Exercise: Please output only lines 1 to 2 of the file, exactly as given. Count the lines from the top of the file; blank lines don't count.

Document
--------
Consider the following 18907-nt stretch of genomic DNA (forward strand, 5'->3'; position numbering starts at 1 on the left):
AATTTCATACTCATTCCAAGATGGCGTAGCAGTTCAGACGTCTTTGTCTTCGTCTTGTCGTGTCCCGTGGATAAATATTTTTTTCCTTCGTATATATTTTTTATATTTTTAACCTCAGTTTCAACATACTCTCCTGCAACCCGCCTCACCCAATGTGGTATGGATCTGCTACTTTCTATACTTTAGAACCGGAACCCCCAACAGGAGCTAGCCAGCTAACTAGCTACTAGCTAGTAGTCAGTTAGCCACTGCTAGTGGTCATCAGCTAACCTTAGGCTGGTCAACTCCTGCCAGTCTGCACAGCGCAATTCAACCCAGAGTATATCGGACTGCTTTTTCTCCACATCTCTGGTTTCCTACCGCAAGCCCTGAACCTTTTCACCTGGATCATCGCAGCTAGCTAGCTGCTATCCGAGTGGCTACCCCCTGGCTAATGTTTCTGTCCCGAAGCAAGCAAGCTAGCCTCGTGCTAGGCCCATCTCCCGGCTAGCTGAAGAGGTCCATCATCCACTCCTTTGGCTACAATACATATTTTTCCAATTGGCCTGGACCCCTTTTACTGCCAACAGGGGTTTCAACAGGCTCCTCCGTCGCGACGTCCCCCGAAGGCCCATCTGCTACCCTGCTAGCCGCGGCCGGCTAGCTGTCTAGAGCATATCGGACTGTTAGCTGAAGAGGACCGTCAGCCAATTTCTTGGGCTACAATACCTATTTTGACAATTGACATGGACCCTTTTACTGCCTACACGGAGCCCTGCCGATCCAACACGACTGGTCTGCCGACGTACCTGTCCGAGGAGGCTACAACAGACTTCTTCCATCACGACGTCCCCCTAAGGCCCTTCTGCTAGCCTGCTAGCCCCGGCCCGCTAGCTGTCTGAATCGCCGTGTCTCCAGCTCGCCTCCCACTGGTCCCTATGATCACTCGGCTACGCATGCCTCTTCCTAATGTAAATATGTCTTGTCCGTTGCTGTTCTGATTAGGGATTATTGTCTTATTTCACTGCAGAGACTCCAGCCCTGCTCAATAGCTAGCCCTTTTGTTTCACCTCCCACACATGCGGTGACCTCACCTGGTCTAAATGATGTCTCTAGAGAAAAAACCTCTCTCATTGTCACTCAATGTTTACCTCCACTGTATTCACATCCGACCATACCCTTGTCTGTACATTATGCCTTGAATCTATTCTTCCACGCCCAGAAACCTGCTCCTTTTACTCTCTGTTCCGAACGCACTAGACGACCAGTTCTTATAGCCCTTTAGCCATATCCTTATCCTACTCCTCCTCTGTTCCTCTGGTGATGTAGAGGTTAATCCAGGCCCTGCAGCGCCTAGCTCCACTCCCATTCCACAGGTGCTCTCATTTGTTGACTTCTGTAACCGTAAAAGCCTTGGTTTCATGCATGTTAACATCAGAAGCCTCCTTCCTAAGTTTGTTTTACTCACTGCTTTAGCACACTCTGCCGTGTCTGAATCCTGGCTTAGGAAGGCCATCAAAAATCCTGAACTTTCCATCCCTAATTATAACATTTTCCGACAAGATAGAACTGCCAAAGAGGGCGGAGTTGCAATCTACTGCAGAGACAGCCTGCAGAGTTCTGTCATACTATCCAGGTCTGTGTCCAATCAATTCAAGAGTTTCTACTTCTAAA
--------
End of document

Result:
Consider the following 18907-nt stretch of genomic DNA (forward strand, 5'->3'; position numbering starts at 1 on the left):
AATTTCATACTCATTCCAAGATGGCGTAGCAGTTCAGACGTCTTTGTCTTCGTCTTGTCGTGTCCCGTGGATAAATATTTTTTTCCTTCGTATATATTTTTTATATTTTTAACCTCAGTTTCAACATACTCTCCTGCAACCCGCCTCACCCAATGTGGTATGGATCTGCTACTTTCTATACTTTAGAACCGGAACCCCCAACAGGAGCTAGCCAGCTAACTAGCTACTAGCTAGTAGTCAGTTAGCCACTGCTAGTGGTCATCAGCTAACCTTAGGCTGGTCAACTCCTGCCAGTCTGCACAGCGCAATTCAACCCAGAGTATATCGGACTGCTTTTTCTCCACATCTCTGGTTTCCTACCGCAAGCCCTGAACCTTTTCACCTGGATCATCGCAGCTAGCTAGCTGCTATCCGAGTGGCTACCCCCTGGCTAATGTTTCTGTCCCGAAGCAAGCAAGCTAGCCTCGTGCTAGGCCCATCTCCCGGCTAGCTGAAGAGGTCCATCATCCACTCCTTTGGCTACAATACATATTTTTCCAATTGGCCTGGACCCCTTTTACTGCCAACAGGGGTTTCAACAGGCTCCTCCGTCGCGACGTCCCCCGAAGGCCCATCTGCTACCCTGCTAGCCGCGGCCGGCTAGCTGTCTAGAGCATATCGGACTGTTAGCTGAAGAGGACCGTCAGCCAATTTCTTGGGCTACAATACCTATTTTGACAATTGACATGGACCCTTTTACTGCCTACACGGAGCCCTGCCGATCCAACACGACTGGTCTGCCGACGTACCTGTCCGAGGAGGCTACAACAGACTTCTTCCATCACGACGTCCCCCTAAGGCCCTTCTGCTAGCCTGCTAGCCCCGGCCCGCTAGCTGTCTGAATCGCCGTGTCTCCAGCTCGCCTCCCACTGGTCCCTATGATCACTCGGCTACGCATGCCTCTTCCTAATGTAAATATGTCTTGTCCGTTGCTGTTCTGATTAGGGATTATTGTCTTATTTCACTGCAGAGACTCCAGCCCTGCTCAATAGCTAGCCCTTTTGTTTCACCTCCCACACATGCGGTGACCTCACCTGGTCTAAATGATGTCTCTAGAGAAAAAACCTCTCTCATTGTCACTCAATGTTTACCTCCACTGTATTCACATCCGACCATACCCTTGTCTGTACATTATGCCTTGAATCTATTCTTCCACGCCCAGAAACCTGCTCCTTTTACTCTCTGTTCCGAACGCACTAGACGACCAGTTCTTATAGCCCTTTAGCCATATCCTTATCCTACTCCTCCTCTGTTCCTCTGGTGATGTAGAGGTTAATCCAGGCCCTGCAGCGCCTAGCTCCACTCCCATTCCACAGGTGCTCTCATTTGTTGACTTCTGTAACCGTAAAAGCCTTGGTTTCATGCATGTTAACATCAGAAGCCTCCTTCCTAAGTTTGTTTTACTCACTGCTTTAGCACACTCTGCCGTGTCTGAATCCTGGCTTAGGAAGGCCATCAAAAATCCTGAACTTTCCATCCCTAATTATAACATTTTCCGACAAGATAGAACTGCCAAAGAGGGCGGAGTTGCAATCTACTGCAGAGACAGCCTGCAGAGTTCTGTCATACTATCCAGGTCTGTGTCCAATCAATTCAAGAGTTTCTACTTCTAAA